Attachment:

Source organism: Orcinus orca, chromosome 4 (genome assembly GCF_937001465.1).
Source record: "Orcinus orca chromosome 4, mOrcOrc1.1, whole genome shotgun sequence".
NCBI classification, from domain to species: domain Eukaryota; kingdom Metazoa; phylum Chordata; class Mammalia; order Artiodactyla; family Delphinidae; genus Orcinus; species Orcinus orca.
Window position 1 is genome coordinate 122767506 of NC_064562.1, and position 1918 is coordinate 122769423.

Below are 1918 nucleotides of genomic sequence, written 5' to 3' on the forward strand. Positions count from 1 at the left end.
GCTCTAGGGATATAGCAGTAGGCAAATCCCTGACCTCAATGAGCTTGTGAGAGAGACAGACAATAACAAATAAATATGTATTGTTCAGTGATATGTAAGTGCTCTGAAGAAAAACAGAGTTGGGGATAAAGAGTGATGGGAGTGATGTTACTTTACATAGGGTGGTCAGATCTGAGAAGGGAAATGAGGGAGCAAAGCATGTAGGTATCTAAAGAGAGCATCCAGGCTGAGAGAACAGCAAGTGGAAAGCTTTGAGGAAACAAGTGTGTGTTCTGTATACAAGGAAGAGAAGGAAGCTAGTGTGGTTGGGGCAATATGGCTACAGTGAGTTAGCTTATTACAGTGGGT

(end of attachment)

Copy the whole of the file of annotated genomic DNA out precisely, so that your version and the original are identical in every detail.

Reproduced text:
Source organism: Orcinus orca, chromosome 4 (genome assembly GCF_937001465.1).
Source record: "Orcinus orca chromosome 4, mOrcOrc1.1, whole genome shotgun sequence".
NCBI classification, from domain to species: domain Eukaryota; kingdom Metazoa; phylum Chordata; class Mammalia; order Artiodactyla; family Delphinidae; genus Orcinus; species Orcinus orca.
Window position 1 is genome coordinate 122767506 of NC_064562.1, and position 1918 is coordinate 122769423.

Below are 1918 nucleotides of genomic sequence, written 5' to 3' on the forward strand. Positions count from 1 at the left end.
GCTCTAGGGATATAGCAGTAGGCAAATCCCTGACCTCAATGAGCTTGTGAGAGAGACAGACAATAACAAATAAATATGTATTGTTCAGTGATATGTAAGTGCTCTGAAGAAAAACAGAGTTGGGGATAAAGAGTGATGGGAGTGATGTTACTTTACATAGGGTGGTCAGATCTGAGAAGGGAAATGAGGGAGCAAAGCATGTAGGTATCTAAAGAGAGCATCCAGGCTGAGAGAACAGCAAGTGGAAAGCTTTGAGGAAACAAGTGTGTGTTCTGTATACAAGGAAGAGAAGGAAGCTAGTGTGGTTGGGGCAATATGGCTACAGTGAGTTAGCTTATTACAGTGGGT